Trading Constraints Impact Stock-Price Movements Differentially
Imposing symmetric trading constraints such as borrowing and shortsale constraints on informed investors will produce asymmetric effects on upward and downward stock-price movements.
ANN ARBOR, Mich.—Stock prices convey important information to investors about the fundamental value of assets. However, new research by a University of Michigan business professor suggests that in cases where trading constraints are imposed, the quality of information conveyed by stock prices is affected by the price level.
In her study of securities trading, Kathy Yuan, assistant professor of finance at Michigan's Stephen M. Ross School of Business, shows that when informed investors are restricted from participating in the market by trading constraints at both high and low asset levels, prices become less informative, prompting uninformed investors to demand an information-disadvantaged premium.
Contrary to expectations that symmetric trading constraints will produce similarly symmetric price movements, Yuan finds that the resulting upward and downward movements of prices are actually quite different. She reports there is a multiplier effect on the downward movement but only a dampening effect on the upward movement.
"My analysis shows that asymmetric price movements are caused by the interaction of information asymmetry between informed and uninformed investors and price-dependent trading constraints," Yuan said. "One implication of this finding is that crashes or large downward price movements are formed much faster than bubbles or large upward price movements."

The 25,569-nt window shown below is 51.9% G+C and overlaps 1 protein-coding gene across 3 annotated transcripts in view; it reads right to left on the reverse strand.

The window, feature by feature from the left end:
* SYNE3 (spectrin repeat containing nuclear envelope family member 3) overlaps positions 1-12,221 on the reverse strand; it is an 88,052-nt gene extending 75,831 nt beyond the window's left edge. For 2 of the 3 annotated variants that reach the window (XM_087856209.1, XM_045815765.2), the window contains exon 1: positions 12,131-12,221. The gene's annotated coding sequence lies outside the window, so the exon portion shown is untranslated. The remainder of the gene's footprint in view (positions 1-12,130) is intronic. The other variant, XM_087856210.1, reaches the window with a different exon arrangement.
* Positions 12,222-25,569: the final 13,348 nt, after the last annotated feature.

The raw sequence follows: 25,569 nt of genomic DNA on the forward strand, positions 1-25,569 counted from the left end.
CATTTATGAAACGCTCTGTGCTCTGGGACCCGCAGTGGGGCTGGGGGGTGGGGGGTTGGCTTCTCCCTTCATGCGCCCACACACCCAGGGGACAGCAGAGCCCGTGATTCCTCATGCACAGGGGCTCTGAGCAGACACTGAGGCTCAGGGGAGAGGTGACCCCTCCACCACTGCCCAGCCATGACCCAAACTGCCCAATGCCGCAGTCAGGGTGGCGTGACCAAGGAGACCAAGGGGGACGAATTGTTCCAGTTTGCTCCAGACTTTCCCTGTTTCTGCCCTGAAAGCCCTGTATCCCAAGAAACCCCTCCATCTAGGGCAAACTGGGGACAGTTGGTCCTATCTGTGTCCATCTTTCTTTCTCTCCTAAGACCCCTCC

In her study, Yuan considers two prevalent trading constraints in the financial market: borrowing constraints, which restrict investors when stock prices are low, and shortsale constraints, which bind when prices are high.
When asset prices are low, informed investors are borrowing-constrained, and prices are uninformative about the fundamental value of the assets, she says. Faced with this uncertainty, uninformed investors decrease their demand for the risky assets and require large information-disadvantaged premiums to hold stocks at low price levels. In such cases, information asymmetry has a multiplier effect on downward price movements and may further exacerbate informed investors' borrowing constraints. This can produce sudden price crashes.
Conversely, when informed investors are shortsale-constrained due to high asset prices, prices again become uninformative, according to Yuan. However, in these instances, information asymmetry has a dampening effect on the upward price movement because uninformed investors see deterioration in the quality of information transmitted by the price signals and decrease their demand for the assets, due to adverse selection concerns. Hence, large upward price movements become even less likely.
"In short, our analysis shows that price informativeness varies with the asset level and predicts there will be pronounced asymmetric price movements with symmetric trading constraints," Yuan said.
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